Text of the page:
It happens that car owners use the most popular item in the garage for New Year's coasters - car wheels. As a rule, two wheels are stacked on top of each other in a horizontal position, after which a Christmas tree is inserted into the holes of the disks. If its trunk is not firmly held, small sharpened bars are hammered into the holes of the wheels. This method is quite effective, but not for everyone. No personal car - no wheels.

Everyone must decide for himself which installation method to choose. Any place in the room is suitable for this, but away from batteries and heaters.

new year plant

Next article

You may also be interested in

  • Omsk residents were shown a new "Snow Queen": Gerda opens Pandora's box
  • Festive fireworks. How to choose pyrotechnics for the New Year?
  • We sparkle in the night. What image will be relevant for the New Year?
  • Dress up with branches, cotton, flowers and beads. How to decorate a house for the New Year?
  • Above the ground, with a beard or in the forest. How unusual to celebrate the New Year?


Holiday upside down: Christmas tree on the ceiling

Pleasant Christmas chores for most of us begin at the end of November. We think about where to celebrate the holiday, how to dress and what to give to loved ones. But a truly New Year's mood becomes only with the appearance of a Christmas tree in the house - the main attribute of winter celebrations. "Taken from the forest", as in a nursery rhyme, or made of polymer, every December it takes its rightful place in the living room, proudly pointing the top of its head at the ceiling. And if this time you turn it upside down - in the literal sense?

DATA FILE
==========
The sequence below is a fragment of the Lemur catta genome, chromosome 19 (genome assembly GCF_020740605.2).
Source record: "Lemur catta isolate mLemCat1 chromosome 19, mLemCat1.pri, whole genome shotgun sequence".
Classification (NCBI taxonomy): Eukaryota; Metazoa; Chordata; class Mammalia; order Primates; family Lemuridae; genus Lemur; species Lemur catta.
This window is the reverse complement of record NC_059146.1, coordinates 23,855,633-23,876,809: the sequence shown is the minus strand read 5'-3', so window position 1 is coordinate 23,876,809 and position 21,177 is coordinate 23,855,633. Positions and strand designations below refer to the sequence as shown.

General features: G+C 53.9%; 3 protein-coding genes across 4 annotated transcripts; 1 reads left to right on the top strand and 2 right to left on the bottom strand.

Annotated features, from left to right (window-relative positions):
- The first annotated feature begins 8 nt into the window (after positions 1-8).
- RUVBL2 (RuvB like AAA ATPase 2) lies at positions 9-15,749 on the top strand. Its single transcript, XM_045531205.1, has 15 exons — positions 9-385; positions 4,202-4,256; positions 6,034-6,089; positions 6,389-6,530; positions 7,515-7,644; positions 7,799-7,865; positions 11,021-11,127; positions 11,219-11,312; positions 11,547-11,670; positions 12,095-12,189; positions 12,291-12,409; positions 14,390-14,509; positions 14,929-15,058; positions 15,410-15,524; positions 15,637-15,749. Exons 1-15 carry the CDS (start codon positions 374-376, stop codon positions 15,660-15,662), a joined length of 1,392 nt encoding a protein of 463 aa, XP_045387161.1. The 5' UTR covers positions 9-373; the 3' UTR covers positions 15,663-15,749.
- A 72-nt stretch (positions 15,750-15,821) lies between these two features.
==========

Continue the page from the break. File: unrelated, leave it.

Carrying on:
The closer the holiday is, the more photos of hanging Christmas trees with their top to the floor can be found in social networks. Inverted trees adorn hotel lobbies, restaurant halls, shopping centers and metropolitan areas. An unusual approach to the installation of the New Year's symbol invariably attracts the attention of passers-by and visitors. Fans of the original entourage appreciated the creativity and took it into service, transferring the idea to their own homes and turning it into a current trend.